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Spectroscopic study of porphyrin-caffeine interactions.

Makarska-Bialokoz M - J Fluoresc (2012)

Bottom Line: The association constants were calculated using curve-fitting procedure (K(AC) of the order of magnitude of 10(3) mol(-1)).Whereas the emission spectra point at the presence of the fluorescence quenching effect testifying for the partial inactivation of the porphyrin molecule.The fluorescence quenching constants were calculated from Stern-Volmer plots.

View Article: PubMed Central - PubMed

Affiliation: Department of Inorganic Chemistry, Maria Curie-Sklodowska University, Lublin, Poland. makarska@hektor.umcs.lublin.pl

ABSTRACT
The association between water-soluble porphyrins: 4,4',4″,4'''-(21 H,23 H-porphine-5,10,15,20-tetrayl)tetrakis-(benzoic acid) (H(2)TCPP), 5,10,15,20-tetrakis(4-sulfonatophenyl)-21 H,23 H-porphine (H(2)TPPS(4)), 5,10,15,20-tetrakis[4-(trimethylammonio)phenyl]-21 H,23 H-porphine tetra-p-tosylate (H(2)TTMePP), 5,10,15,20-tetrakis(1-methyl-4-pyridyl)-21 H,23 H-porphine tetra-p-tosylate (H(2)TMePyP), the Cu(II) complexes of H(2)TTMePP and H(2)TMePyP, as well as chlorophyll a with caffeine (1,3,7-trimethylxanthine) has been studied analysing their absorption and emission spectra in aqueous (or acetone in case of chlorophyll a) solution. During the titration by caffeine the porphyrins absorption spectra undergo the evolution - the bathochromic effect can be observed as well as the hypochromicity of the Soret maximum. The association constants were calculated using curve-fitting procedure (K(AC) of the order of magnitude of 10(3) mol(-1)). Whereas the emission spectra point at the presence of the fluorescence quenching effect testifying for the partial inactivation of the porphyrin molecule. The fluorescence quenching constants were calculated from Stern-Volmer plots. The results obtained show that caffeine can interact with water-soluble porphyrins and through formation of stacking complexes is able to quench their ability to emission.

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Evolution of chlorophyll a emission spectrum during titration by caffeine. The dependence of fluorescence intensity versus chlorophyll a concentration for titration by caffeine, water and acetone. All the concentrations as in Fig. 4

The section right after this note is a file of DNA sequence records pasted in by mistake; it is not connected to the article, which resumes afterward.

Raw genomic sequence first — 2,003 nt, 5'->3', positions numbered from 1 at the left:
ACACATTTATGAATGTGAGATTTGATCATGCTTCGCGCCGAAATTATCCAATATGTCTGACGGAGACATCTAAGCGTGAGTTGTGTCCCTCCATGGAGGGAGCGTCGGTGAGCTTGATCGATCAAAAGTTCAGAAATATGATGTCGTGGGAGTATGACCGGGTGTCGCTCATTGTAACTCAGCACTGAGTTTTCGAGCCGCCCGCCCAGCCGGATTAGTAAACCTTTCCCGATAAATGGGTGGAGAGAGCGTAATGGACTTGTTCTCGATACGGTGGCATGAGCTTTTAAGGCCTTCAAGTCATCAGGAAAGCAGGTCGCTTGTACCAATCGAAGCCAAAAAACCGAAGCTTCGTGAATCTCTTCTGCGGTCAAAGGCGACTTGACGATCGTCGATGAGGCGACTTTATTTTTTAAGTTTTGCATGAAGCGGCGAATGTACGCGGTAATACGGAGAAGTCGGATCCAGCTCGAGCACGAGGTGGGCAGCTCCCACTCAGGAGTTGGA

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Fig5: Evolution of chlorophyll a emission spectrum during titration by caffeine. The dependence of fluorescence intensity versus chlorophyll a concentration for titration by caffeine, water and acetone. All the concentrations as in Fig. 4

Mentions: Both pure water and water solution of caffeine quench the fluorescence of chlorophyll a, as arises from the titration data (Fig. 5). The different mechanism of fluorescence quenching in case of this compound is probably the consequence of its structure, containing the phytol chain, which can hinder to some extent the binding of caffeine, as well as the form of a molecule, changing with the polarity of titrated solution. In acetone solution chlorophyll appears in monomeric form, due to interaction between central Mg in chlorophyll molecule, which acts as electron acceptor and carbonyl group in acetone molecule, which acts as electron donor [48]. Titration by water solution of caffeine increases the polarity of reaction environment, leading to formation of bigger aggregated molecules. Addition of water to acetone solution causes quenching of chlorophyll a fluorescence, what does not exclude the simultaneous interaction with caffeine. It was found that monomeric form of chlorophyll is less stable than dimeric (aggregated) form. In chlorophyll aggregates one chlorophyll may act as an electron donor and the other as electron acceptor via its central magnesium [48]. Therefore the obtained results point in this case at more than one mechanism of quenching and, possibly, more than one quenching centres [49].Fig. 5